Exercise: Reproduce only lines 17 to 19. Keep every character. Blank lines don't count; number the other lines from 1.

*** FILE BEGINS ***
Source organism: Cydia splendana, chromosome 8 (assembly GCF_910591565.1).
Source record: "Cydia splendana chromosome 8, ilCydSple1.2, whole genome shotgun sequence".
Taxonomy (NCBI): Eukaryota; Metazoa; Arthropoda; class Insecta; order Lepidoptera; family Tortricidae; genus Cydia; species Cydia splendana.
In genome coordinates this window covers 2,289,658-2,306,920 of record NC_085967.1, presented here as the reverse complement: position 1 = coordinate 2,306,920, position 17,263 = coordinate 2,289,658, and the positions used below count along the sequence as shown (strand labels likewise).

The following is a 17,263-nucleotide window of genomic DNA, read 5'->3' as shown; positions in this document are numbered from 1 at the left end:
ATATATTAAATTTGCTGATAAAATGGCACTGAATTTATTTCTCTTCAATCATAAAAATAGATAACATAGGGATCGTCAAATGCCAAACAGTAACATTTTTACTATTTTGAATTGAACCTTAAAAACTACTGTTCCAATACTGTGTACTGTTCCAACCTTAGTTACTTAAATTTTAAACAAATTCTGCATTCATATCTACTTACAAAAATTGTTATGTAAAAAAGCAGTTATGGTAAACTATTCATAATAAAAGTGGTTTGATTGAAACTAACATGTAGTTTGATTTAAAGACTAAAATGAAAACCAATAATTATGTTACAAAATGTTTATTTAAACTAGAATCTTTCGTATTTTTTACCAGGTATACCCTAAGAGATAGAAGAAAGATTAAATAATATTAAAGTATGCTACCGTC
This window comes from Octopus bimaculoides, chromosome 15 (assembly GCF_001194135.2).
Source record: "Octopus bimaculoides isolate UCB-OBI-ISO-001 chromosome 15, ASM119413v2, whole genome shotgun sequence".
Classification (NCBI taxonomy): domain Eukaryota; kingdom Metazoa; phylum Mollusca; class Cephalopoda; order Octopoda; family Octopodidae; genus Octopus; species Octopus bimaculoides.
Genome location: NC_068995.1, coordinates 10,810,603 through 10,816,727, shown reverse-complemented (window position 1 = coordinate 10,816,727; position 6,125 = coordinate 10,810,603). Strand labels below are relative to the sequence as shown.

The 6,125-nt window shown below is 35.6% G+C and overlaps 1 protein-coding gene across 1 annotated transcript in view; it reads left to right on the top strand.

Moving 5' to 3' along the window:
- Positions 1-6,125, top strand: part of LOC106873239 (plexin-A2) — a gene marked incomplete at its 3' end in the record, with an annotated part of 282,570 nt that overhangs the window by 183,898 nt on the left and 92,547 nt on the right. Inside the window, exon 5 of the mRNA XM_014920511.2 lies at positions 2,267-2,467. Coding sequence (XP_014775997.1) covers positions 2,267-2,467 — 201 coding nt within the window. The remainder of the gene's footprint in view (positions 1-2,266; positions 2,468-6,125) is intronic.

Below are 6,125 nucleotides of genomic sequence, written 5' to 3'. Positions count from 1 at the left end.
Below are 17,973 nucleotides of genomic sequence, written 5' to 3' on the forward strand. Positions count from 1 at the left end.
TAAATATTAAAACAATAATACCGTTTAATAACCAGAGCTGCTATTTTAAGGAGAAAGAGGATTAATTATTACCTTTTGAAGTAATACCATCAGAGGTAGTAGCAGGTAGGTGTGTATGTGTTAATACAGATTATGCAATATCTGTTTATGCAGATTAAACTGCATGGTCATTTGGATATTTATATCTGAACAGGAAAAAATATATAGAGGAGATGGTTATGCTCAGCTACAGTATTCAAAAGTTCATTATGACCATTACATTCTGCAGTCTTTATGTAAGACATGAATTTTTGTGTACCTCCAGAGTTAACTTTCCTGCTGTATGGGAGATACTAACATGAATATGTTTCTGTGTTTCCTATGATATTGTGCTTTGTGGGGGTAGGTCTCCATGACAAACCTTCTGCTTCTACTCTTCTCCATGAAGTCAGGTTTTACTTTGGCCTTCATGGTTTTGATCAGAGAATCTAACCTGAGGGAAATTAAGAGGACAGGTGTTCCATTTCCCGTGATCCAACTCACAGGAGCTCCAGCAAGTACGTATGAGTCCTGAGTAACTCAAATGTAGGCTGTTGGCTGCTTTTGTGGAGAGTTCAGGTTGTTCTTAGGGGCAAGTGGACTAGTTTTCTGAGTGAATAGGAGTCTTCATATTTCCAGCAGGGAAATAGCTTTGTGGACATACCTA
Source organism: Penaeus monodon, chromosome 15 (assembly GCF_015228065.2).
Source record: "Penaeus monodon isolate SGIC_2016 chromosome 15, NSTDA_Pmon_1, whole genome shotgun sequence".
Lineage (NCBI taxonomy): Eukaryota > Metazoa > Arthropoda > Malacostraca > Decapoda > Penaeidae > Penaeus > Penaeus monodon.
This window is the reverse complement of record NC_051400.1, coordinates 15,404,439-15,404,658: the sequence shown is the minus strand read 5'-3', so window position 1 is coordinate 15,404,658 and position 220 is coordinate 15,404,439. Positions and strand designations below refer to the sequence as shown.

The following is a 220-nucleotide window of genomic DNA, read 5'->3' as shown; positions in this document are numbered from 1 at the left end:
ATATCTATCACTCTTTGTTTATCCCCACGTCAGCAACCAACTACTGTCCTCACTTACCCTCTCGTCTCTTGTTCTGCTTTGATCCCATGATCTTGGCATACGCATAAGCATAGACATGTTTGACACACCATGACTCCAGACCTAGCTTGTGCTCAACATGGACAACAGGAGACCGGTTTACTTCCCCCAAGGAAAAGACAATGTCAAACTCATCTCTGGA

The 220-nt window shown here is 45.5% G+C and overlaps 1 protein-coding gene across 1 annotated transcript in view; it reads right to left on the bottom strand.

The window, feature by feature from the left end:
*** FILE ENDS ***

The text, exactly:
Source organism: Penaeus monodon, chromosome 15 (assembly GCF_015228065.2).
Source record: "Penaeus monodon isolate SGIC_2016 chromosome 15, NSTDA_Pmon_1, whole genome shotgun sequence".
Lineage (NCBI taxonomy): Eukaryota > Metazoa > Arthropoda > Malacostraca > Decapoda > Penaeidae > Penaeus > Penaeus monodon.